If you are going to plant them earlier, they will need to start their germination in pots where they can brought inside if cold temperatures or freezes set it. Then they can later be transferred to the soil when the temperatures are warm enough. Sweet peppers will not endure the cold or freeze well. They will likely not survive extremely cold temperatures.

Be sure you can provide peppers with 6 to 8 hours of sun on most days for them to flourish to their full potential. This is another reason why the summer months are the best time to sow sweet peppers, as the sunshine in these climate areas is more common during the warmer, summer months rather than during the winter months.

Plant Height/Width: The average sweet pepper plant will end up being anywhere between 6 inches tall for bell pepper plants and tall as 3 feet for other varieties of sweet peppers that are grown. In the upper US Department of Agriculture zones 8 to 11 is where the plants will "bush out" best and flourish to their fullest potential.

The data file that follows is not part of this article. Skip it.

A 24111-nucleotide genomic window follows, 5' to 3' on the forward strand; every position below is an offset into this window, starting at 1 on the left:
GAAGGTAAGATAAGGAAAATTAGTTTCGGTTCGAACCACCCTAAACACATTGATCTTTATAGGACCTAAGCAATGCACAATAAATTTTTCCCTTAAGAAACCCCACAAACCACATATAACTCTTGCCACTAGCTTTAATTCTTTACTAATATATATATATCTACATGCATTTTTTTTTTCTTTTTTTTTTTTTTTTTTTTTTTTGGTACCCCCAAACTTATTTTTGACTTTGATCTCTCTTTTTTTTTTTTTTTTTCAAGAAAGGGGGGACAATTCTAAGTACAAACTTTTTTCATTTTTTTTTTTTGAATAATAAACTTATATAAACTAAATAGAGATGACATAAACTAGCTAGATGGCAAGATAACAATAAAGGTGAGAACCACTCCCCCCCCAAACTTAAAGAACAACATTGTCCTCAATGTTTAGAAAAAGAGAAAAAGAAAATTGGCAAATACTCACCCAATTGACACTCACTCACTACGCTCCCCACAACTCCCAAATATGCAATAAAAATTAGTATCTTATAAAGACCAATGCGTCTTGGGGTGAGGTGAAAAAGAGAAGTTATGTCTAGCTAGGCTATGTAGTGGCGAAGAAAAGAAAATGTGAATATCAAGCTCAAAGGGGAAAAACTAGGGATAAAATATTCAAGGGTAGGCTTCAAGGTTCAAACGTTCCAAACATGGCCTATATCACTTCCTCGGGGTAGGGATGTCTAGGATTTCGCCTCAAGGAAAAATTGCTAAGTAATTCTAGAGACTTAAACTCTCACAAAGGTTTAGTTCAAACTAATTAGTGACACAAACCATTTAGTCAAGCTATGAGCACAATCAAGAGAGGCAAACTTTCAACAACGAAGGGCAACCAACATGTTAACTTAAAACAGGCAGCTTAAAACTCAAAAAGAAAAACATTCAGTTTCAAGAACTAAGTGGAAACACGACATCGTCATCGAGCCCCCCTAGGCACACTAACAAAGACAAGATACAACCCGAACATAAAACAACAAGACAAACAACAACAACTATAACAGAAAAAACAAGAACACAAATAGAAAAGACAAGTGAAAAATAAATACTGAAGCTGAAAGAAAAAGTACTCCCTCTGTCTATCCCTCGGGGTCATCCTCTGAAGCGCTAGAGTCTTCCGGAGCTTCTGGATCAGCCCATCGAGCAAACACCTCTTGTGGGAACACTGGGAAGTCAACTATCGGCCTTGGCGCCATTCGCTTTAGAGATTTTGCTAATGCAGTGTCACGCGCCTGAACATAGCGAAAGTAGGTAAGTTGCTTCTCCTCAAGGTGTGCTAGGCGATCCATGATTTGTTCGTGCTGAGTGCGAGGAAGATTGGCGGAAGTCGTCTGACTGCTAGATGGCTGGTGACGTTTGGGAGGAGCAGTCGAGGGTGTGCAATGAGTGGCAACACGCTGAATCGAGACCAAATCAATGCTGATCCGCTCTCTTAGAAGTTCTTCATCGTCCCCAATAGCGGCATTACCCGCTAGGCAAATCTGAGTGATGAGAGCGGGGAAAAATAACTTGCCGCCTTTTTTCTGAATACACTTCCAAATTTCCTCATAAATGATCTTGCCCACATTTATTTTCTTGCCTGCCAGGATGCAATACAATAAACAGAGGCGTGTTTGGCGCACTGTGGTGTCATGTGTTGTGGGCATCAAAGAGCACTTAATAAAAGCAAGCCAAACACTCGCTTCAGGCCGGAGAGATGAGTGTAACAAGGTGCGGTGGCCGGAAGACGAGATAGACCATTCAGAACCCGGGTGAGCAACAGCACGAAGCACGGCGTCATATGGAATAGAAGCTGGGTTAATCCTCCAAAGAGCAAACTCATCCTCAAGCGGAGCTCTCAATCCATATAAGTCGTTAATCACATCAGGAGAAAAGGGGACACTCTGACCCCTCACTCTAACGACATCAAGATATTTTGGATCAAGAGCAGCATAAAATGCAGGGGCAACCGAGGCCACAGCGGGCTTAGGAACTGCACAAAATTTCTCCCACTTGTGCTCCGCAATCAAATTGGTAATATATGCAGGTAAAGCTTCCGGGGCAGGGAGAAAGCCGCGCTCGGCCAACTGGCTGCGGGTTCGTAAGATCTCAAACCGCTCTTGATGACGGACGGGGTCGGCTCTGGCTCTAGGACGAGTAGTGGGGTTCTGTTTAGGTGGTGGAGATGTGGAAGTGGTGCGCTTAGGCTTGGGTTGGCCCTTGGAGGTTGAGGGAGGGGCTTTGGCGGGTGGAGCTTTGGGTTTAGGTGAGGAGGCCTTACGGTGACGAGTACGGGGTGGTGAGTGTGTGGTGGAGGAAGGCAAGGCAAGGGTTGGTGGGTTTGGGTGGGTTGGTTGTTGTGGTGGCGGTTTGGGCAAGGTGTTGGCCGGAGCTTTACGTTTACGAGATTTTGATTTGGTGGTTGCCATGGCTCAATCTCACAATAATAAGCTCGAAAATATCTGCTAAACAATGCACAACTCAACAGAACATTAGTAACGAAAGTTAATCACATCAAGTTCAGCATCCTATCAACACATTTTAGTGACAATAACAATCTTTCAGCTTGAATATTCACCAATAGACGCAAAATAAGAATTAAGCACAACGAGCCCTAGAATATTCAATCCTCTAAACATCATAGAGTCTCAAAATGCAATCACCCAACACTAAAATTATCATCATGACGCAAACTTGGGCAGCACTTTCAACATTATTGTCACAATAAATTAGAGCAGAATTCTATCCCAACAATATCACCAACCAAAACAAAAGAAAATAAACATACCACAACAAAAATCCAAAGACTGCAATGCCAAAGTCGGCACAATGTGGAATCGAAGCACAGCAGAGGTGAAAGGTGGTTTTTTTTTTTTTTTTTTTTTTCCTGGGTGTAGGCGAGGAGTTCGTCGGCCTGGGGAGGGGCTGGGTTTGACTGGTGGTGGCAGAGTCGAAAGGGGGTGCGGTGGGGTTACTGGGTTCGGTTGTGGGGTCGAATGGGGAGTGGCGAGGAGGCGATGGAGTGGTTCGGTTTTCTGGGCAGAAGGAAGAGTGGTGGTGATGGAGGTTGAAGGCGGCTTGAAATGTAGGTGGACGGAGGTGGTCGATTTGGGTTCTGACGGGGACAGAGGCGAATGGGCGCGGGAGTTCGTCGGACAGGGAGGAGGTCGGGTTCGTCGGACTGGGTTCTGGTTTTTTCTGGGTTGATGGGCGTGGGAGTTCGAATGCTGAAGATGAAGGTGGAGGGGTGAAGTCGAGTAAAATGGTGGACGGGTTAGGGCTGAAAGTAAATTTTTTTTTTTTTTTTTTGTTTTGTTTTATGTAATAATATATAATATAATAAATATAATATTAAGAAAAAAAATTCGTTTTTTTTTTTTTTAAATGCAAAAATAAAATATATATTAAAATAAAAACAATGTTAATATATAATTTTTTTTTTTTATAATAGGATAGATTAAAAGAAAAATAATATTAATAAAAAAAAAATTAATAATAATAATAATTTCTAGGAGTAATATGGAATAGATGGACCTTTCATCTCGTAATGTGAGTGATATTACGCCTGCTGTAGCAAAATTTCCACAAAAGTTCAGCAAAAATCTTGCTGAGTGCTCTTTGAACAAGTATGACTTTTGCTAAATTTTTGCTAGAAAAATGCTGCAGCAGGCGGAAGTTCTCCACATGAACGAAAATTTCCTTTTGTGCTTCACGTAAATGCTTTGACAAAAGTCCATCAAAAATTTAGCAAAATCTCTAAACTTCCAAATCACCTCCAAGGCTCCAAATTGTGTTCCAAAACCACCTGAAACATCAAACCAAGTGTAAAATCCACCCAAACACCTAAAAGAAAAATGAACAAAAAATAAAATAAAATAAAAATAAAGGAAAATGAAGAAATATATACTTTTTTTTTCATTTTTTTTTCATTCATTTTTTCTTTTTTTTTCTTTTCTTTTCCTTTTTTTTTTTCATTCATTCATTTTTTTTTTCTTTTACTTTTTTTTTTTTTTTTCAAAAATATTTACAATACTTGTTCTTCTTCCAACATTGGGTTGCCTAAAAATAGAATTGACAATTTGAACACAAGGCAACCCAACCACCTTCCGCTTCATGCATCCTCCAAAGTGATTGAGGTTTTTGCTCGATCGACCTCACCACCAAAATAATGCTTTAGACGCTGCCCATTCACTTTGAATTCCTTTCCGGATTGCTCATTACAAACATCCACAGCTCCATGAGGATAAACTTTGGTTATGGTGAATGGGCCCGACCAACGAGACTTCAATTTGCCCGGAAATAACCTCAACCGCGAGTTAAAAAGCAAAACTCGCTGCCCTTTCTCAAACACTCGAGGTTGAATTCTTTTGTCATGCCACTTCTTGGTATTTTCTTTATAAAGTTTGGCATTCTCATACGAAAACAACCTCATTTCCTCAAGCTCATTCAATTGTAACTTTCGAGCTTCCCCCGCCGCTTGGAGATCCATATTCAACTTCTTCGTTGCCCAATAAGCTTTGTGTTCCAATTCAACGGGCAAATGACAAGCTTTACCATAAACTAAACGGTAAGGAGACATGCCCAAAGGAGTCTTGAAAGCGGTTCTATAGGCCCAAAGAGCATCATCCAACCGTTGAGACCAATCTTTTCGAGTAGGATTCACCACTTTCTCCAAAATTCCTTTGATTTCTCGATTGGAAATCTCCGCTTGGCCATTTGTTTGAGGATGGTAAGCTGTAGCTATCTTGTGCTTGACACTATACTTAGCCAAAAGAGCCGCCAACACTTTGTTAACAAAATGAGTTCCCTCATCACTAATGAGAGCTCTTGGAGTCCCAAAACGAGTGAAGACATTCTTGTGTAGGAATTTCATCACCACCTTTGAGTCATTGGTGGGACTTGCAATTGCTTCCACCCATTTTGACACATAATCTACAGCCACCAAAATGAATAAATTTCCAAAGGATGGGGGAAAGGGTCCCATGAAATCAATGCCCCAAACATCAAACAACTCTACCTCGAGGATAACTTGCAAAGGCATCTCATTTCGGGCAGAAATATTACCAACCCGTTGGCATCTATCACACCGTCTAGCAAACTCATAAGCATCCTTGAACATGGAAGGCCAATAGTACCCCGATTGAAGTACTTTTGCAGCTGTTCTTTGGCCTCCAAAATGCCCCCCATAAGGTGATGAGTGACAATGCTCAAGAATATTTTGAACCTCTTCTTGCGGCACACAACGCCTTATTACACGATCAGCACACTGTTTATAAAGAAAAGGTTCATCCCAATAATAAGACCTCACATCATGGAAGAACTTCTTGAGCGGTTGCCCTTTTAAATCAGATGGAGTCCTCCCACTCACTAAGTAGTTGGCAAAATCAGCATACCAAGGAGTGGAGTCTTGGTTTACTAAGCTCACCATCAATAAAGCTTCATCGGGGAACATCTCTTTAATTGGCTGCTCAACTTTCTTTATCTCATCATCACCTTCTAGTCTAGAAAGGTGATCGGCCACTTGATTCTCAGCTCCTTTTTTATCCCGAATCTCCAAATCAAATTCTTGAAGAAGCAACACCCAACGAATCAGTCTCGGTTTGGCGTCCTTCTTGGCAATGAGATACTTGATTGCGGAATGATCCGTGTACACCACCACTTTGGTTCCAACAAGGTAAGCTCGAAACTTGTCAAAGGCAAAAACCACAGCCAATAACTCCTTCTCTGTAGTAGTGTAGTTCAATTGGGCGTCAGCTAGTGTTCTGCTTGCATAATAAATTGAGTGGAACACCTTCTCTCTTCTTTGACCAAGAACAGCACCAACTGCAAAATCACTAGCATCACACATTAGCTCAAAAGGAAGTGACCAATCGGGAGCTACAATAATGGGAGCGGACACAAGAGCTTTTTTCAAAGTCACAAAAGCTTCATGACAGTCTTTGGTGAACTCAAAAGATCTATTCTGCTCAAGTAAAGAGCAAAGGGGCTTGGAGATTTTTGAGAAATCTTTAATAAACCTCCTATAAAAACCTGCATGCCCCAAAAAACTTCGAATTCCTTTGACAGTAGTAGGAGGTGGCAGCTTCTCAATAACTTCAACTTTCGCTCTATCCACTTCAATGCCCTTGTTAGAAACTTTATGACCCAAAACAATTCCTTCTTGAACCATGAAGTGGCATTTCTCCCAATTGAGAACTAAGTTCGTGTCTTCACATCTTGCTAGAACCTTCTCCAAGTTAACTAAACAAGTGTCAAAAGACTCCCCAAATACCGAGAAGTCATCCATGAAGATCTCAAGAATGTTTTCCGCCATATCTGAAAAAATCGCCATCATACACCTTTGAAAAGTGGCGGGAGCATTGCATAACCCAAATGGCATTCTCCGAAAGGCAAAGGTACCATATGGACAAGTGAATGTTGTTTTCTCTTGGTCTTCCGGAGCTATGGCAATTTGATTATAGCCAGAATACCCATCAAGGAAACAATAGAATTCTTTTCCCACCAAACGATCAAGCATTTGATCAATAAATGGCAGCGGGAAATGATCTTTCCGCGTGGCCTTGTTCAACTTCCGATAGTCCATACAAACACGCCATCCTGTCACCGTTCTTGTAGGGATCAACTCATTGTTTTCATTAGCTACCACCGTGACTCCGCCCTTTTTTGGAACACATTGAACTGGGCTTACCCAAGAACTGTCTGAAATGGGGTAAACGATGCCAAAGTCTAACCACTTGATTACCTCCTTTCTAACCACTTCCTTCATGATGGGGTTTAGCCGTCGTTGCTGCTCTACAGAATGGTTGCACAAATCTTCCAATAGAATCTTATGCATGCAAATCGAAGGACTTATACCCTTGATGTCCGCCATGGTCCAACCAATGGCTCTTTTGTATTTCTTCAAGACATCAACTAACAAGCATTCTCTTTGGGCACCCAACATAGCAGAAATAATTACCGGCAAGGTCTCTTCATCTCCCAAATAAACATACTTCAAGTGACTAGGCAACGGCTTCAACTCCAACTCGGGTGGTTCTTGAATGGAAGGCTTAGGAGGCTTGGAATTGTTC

Bean Crop/Description: Sweet peppers will grow up to be a variety of shape and sizes depending on the type of pepper you are looking to grow.

Bell peppers will come in a variety of rainbow-like colors such as reds, yellows, and oranges. There are also green varieties of bell peppers that will turn a deep, dark green color. There are hot peppers like chili or habaneros that will turn a bright, deep red color when they are mature.

These colors can help spruce up your garden while also adding color and variety as well as a variety of health benefits to your daily diet. Usually the greener the pepper the less spicy they are and the more red they get the more spicy they are going to be in flavor. The orange and yellow colored peppers will fall somewhere in the middle of the spectrum of sweet and spicy.